MARCH 27 — It’s become a little ridiculous how often Malaysians make noise about Singaporeans “claiming” Malaysian food.
We moaned at Crazy Rich Asians making Singaporean food courts look like food paradise and we bristle over chicken rice, laksa and bak kut teh.
Yes, our food is better. There’s really no disputing it. But I think it’s perhaps time we stop being so territorial about our dishes.
If we can accept fried rice is not the domain of one particular country, maybe we can quit obsessing over who owns what dish.
Let’s face it, Singaporeans are so much better at the marketing game. When it comes to food product placement, we have a lot to learn.
Instead we should try and create a distinction between our food and theirs by simply adding the one magic word: Malaysian.
Branding, that’s where it is. For instance, we can write up nasi lemak thus:
Malaysian nasi lemak is distinguished by how it can stick to the basics — fragrant rice cooked in coconut milk, peanuts and anchovies accompanied by a spicy sambal sauce — while yet allowing for variety via the simple addition of side dishes.
Choose from plain nasi lemak that covers the basics, often accompanied with a slice of hard-boiled egg or have it with fried chicken, clams, cuttlefish or various curried meats.
Singaporean nasi lemak is a simpler variation with sambal as an afterthought with a lot less bite and less variation in its accompanying side dishes.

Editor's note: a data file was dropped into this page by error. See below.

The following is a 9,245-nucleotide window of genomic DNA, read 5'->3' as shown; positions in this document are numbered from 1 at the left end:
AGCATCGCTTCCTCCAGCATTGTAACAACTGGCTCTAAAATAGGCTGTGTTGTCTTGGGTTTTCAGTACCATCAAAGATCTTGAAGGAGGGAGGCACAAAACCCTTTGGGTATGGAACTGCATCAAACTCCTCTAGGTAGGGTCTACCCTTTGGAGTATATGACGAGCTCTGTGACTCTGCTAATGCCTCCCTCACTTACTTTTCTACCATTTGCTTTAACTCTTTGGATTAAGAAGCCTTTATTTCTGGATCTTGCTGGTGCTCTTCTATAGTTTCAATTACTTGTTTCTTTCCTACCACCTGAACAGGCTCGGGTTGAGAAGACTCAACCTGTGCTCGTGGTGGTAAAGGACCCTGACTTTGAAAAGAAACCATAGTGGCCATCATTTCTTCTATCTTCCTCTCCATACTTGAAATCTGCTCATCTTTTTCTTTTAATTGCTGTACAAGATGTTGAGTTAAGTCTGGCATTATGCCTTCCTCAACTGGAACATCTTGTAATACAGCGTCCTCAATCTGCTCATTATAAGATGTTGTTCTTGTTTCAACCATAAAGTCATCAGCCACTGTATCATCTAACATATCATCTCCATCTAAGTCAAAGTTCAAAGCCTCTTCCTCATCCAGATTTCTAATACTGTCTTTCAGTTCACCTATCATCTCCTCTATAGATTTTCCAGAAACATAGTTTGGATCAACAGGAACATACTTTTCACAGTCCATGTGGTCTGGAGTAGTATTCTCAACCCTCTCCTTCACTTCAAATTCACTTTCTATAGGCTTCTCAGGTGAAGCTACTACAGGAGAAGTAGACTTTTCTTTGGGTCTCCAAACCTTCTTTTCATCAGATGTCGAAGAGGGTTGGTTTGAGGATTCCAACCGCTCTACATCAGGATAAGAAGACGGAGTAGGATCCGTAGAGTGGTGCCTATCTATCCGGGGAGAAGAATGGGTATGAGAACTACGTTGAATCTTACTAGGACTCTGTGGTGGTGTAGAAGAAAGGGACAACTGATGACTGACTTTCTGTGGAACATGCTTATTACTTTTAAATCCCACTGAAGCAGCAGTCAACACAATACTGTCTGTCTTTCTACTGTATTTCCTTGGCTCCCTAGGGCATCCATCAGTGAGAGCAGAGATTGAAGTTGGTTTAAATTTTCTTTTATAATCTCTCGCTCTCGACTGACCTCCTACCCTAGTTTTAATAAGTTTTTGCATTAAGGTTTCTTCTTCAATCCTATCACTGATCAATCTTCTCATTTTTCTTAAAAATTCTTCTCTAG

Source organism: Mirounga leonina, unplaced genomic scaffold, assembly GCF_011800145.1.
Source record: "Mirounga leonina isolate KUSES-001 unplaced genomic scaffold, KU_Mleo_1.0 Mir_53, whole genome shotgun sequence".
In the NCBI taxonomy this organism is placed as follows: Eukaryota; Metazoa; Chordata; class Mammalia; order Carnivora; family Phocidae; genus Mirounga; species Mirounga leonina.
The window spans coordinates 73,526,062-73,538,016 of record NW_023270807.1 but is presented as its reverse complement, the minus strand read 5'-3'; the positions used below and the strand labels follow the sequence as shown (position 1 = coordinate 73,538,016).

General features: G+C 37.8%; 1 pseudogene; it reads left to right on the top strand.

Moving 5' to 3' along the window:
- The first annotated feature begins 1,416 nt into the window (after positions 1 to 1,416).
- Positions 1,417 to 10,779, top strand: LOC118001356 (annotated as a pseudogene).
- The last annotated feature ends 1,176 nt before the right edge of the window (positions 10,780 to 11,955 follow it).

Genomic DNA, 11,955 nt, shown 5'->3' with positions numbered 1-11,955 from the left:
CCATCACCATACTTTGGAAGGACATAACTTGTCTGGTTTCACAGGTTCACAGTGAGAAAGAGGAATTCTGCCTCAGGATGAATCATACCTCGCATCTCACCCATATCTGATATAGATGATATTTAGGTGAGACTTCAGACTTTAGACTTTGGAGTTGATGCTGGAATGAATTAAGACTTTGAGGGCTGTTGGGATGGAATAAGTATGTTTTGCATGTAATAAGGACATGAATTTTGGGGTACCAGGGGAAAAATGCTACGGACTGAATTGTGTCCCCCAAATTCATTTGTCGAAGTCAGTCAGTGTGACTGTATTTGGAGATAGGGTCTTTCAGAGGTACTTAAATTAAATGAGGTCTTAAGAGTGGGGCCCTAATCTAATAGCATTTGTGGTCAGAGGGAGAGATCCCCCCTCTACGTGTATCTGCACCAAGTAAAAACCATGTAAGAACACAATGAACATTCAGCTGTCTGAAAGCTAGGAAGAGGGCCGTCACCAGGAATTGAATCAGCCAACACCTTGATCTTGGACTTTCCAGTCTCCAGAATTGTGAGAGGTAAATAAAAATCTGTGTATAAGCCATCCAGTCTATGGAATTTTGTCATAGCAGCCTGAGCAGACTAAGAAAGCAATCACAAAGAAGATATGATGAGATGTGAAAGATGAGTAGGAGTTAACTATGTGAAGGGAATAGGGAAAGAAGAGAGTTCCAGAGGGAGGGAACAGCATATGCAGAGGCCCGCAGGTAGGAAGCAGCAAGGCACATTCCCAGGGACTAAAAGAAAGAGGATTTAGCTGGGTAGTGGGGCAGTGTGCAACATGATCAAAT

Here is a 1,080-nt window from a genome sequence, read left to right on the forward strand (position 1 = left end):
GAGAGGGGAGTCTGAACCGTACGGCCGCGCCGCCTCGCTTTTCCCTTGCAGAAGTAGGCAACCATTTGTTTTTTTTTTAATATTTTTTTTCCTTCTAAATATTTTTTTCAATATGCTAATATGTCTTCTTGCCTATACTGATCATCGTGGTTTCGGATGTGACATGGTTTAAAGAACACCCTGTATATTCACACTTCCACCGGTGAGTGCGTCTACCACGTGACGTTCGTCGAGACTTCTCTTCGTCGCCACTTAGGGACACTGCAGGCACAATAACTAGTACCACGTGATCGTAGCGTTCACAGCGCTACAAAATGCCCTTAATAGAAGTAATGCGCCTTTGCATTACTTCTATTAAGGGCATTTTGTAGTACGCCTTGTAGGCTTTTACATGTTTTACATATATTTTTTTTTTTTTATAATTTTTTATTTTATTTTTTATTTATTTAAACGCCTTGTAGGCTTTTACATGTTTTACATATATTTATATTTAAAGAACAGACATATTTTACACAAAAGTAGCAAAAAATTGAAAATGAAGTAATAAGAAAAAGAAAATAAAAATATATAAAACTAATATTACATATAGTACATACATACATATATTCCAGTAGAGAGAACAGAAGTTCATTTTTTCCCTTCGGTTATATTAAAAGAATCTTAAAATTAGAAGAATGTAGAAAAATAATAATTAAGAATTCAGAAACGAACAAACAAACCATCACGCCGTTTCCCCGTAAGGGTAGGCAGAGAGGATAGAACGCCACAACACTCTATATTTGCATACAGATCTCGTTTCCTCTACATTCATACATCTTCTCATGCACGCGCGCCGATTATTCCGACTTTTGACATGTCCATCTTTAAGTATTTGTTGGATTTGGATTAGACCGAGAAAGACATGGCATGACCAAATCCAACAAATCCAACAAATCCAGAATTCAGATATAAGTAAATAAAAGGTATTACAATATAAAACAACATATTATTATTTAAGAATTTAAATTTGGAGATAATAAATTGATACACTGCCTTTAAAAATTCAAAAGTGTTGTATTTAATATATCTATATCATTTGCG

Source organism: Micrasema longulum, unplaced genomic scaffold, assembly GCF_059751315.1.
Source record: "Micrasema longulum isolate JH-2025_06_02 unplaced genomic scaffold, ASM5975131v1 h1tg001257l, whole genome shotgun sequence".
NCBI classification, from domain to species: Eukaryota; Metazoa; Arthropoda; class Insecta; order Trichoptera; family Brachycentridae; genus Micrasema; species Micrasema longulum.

Just describe our food as Malaysian laksa, Malaysian bak kut teh, Malaysian (insert local dish here) and cheekily describe the Singaporean version: “If you like watery soup with pepper, Singaporean bak kut teh is it while Malaysian bak kut teh tends to have a stronger herbal flavour.”
It’s really not that hard, Malaysians.
We could also learn from Singapore in the service stakes. There is a particular Japanese coffee chain I favour and I find the experience differs greatly in Singapore compared to Malaysia.
In Singapore, I am served immediately and asked if I would like some cold or warm water. The serving staff rattles off the menu with ease and can be relied on for recommendations.
In Malaysia, you want water? There is only bottled mineral water at inflated prices and the staff is much less practised at promoting seasonal specials.
It’s pointless to have good food while offering a mediocre experience. “You don’t like it, leave.” That’s the Malaysian general approach to claims of poor service or poor governance.
So let’s stop trying to claim ownership of food and instead accept that regional dishes come in many variations by country. We just need to convince the world ours is better.
* This is the personal opinion of the columnist.